More than that, I can’t help but read John’s otherwise needless detail of “much grass” in 6:10 and hear Psalm 23 in my heart. “The LORD is my shepherd…he makes me lie down in green pastures…” It seems the shepherd image and theme is thick in this text. To complete the picture, one must only track was Jesus does for His sheep: He heals (in the context of why the crowds followed Him); He is not hindered by an empty cupboard when He feeds a multitude; He distributes the miraculous food with His own hands; He does not neglect His soul but draws away alone; He is not afraid of storms; He is not limited by the physics of water; He did not come to perform parlor tricks and draw a crowd; He came to save. His provision as a shepherd is remarkable.

This leads us to our big idea: Although the needs of the sheep may be great, the provision of the Shepherd is always greater still.

Family Discussion Questions:
  1. What is your favorite part of the miracle of the loaves and fishes? What part are you most confused about?
  2. Why do you think Jesus asked Philip where they could buy food for everyone?
  3. Why do you think Andrew mentioned the boy’s very small lunch to Jesus?
  4. While it’s never a good thing to waste food, do you think it is significant that the disciples picked up twelve baskets of leftover bread (one for each of them)? Why?
  5. Why do you think it was important for Jesus to be alone (see 6:15)?
  6. I think Jesus does everything on purpose. Why did he come to His disciples walking on the water? What was He trying to teach them?
  7. Reread Jesus’ statement in 6:29. What does He mean by “This is the work of God, that you believe in Him whom He has sent”? (PARENTS: This is a great opportunity to clearly explain the Gospel message: God’s free gift of salvation comes by faith alone in Christ alone; no earning work required, which is what Jesus reveals in this verse.)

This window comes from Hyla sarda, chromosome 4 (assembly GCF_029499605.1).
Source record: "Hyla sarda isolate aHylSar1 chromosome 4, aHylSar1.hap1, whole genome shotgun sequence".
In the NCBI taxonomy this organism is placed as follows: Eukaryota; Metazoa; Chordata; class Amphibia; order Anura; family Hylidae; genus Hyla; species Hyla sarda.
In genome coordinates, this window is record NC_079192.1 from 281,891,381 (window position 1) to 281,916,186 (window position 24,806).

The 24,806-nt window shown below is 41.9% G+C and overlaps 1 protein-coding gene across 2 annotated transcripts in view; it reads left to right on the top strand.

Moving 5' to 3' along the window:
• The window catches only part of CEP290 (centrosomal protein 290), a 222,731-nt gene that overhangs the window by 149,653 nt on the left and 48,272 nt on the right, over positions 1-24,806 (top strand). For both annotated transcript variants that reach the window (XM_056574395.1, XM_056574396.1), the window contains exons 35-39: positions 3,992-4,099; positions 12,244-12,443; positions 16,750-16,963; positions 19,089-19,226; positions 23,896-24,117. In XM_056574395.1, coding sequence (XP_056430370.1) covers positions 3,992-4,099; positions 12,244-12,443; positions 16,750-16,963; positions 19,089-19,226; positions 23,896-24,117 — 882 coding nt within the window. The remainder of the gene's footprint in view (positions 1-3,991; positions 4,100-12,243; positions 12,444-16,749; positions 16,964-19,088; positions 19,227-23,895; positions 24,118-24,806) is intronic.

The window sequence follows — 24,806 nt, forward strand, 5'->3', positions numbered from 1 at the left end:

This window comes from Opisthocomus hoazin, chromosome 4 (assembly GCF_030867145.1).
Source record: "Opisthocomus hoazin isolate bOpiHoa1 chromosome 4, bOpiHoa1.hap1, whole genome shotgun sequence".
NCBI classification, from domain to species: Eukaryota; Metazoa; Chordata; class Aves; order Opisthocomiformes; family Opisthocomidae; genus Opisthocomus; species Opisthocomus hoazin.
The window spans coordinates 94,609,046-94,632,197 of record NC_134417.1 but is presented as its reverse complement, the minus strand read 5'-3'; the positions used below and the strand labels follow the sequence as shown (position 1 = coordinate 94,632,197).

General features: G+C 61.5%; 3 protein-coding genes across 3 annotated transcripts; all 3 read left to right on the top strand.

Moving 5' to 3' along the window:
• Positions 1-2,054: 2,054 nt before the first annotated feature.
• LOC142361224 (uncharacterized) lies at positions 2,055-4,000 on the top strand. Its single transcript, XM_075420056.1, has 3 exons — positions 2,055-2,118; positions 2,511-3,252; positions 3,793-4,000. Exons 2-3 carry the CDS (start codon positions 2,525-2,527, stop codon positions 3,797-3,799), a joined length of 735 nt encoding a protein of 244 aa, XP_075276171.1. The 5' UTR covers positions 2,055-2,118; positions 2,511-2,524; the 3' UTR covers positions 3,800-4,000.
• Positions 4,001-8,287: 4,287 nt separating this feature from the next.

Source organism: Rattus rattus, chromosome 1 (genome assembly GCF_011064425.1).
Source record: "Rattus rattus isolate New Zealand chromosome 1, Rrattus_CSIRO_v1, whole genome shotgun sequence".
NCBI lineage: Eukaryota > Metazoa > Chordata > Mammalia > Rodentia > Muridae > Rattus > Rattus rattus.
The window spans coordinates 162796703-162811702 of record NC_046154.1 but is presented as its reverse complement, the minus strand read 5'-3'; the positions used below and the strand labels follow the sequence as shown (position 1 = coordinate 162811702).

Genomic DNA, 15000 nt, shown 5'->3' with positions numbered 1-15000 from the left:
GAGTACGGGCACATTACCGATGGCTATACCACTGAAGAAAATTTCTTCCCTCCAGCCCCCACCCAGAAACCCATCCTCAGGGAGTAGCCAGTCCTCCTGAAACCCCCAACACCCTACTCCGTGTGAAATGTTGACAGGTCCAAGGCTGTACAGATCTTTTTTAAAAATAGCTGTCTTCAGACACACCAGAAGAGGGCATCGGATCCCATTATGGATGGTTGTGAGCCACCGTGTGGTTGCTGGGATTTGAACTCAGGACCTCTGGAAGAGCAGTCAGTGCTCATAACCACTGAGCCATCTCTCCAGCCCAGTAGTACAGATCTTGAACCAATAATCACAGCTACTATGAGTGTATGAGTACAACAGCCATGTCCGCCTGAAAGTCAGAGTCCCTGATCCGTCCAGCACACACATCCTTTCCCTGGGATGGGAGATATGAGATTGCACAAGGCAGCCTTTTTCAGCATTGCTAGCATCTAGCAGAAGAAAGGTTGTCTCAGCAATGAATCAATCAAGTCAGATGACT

Small Group Discussion Questions:
  1. How are John’s details of the feeding of the 5000 different than Matthew’s (see Matthew 14:13-21).
  2. What details does John include in his account that make his readers think of Moses and the major events of Moses’ ministry? Why would this be important to John’s purposes?
  3. Why do you think Jesus tests Philip with his question in 6:5?
  4. Why do you think Andrew brought Jesus a sack lunch? What might he be thinking?
  5. Why is it significant that Jesus is the one that does the distribution of food in John’s account (see 6:11)?
  6. Read Deuteronomy 18:15-18. Who is speaking to whom in this text? How does this passage connect to John 6:14?
  7. Why do you think Jesus withdrew to be alone (6:15)?
  8. Identifying Himself as He walked on the water, Jesus literally says “I am.” The same phrase John records several times throughout His gospel (I am the good shepherd… I am the bread of life… I am the way…). Do you think this is significant? Why?
  9. Summarize and restate Jesus’ words in 6:26-27. Discuss them with your group.
  10. Discuss the question and answer in 6:28-29. What were the people asking? How does Jesus challenge their question? How do you see the simple gospel message in Jesus’ response?